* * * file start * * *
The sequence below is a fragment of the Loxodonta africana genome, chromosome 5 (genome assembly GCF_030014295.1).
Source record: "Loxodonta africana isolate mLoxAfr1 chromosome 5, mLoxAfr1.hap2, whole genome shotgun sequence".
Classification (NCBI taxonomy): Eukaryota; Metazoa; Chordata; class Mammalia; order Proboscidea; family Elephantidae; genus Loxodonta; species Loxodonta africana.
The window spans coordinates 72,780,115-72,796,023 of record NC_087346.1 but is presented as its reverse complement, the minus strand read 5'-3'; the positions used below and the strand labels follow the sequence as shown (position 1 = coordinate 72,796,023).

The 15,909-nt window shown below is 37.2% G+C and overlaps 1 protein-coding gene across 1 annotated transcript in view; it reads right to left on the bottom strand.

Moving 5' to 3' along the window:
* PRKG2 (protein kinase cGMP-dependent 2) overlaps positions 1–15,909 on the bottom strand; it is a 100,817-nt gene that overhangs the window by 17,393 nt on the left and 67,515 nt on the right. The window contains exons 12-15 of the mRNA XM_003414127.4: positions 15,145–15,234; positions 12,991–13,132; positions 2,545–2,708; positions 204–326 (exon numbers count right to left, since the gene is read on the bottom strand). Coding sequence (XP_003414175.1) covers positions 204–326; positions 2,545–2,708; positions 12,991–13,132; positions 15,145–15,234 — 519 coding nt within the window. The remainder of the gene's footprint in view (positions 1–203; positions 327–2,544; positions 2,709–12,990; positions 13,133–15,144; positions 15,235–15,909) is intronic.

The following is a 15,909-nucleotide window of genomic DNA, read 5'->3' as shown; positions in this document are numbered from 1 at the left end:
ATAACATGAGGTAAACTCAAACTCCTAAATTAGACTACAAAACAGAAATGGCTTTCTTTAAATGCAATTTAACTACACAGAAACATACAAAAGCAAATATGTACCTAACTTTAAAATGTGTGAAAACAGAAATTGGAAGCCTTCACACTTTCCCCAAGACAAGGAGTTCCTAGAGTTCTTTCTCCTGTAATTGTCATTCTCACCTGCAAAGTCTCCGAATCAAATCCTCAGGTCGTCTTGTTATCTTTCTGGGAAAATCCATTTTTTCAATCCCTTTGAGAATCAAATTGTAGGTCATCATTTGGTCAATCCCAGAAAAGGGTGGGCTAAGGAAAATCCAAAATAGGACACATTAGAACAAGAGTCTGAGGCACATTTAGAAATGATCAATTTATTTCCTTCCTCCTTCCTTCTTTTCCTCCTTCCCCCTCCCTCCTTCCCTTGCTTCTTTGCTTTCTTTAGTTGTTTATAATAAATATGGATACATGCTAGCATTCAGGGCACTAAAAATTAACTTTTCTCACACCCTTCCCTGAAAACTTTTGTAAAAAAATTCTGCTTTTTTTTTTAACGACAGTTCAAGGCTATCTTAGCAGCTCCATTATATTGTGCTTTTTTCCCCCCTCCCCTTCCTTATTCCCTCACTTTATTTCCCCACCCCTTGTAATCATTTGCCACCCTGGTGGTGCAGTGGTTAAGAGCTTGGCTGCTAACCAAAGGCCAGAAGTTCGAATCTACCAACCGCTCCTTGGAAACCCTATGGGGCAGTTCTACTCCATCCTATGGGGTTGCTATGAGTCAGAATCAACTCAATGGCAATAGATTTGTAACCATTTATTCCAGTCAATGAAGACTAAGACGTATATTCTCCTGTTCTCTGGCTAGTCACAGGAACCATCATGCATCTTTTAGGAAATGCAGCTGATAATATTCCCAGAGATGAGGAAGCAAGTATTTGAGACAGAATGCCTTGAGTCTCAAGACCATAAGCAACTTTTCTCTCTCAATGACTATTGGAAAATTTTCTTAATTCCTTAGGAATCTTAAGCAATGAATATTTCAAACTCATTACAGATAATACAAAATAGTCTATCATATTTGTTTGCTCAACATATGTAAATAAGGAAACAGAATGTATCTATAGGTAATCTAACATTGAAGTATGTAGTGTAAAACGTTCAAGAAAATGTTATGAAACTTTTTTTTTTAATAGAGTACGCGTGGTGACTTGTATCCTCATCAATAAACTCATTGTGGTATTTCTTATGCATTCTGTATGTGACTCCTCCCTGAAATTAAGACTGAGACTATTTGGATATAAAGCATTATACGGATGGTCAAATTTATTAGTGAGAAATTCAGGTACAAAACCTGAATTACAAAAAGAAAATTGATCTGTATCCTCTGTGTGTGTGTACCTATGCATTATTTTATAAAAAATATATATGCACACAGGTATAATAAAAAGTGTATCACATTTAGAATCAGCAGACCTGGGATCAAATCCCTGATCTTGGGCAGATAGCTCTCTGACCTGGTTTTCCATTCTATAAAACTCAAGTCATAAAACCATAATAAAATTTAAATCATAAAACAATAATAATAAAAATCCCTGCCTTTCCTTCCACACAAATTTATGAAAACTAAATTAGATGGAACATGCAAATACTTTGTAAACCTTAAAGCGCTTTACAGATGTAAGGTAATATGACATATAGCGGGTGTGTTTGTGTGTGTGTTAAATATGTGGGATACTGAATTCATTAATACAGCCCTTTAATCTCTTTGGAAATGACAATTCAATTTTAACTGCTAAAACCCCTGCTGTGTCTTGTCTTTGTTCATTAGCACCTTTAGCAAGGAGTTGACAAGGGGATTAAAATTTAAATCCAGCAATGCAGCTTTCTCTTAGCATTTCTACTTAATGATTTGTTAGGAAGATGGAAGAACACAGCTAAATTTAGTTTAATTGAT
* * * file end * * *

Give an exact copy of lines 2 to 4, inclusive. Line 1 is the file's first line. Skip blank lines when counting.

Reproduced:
Source record: "Loxodonta africana isolate mLoxAfr1 chromosome 5, mLoxAfr1.hap2, whole genome shotgun sequence".
Classification (NCBI taxonomy): Eukaryota; Metazoa; Chordata; class Mammalia; order Proboscidea; family Elephantidae; genus Loxodonta; species Loxodonta africana.
The window spans coordinates 72,780,115-72,796,023 of record NC_087346.1 but is presented as its reverse complement, the minus strand read 5'-3'; the positions used below and the strand labels follow the sequence as shown (position 1 = coordinate 72,796,023).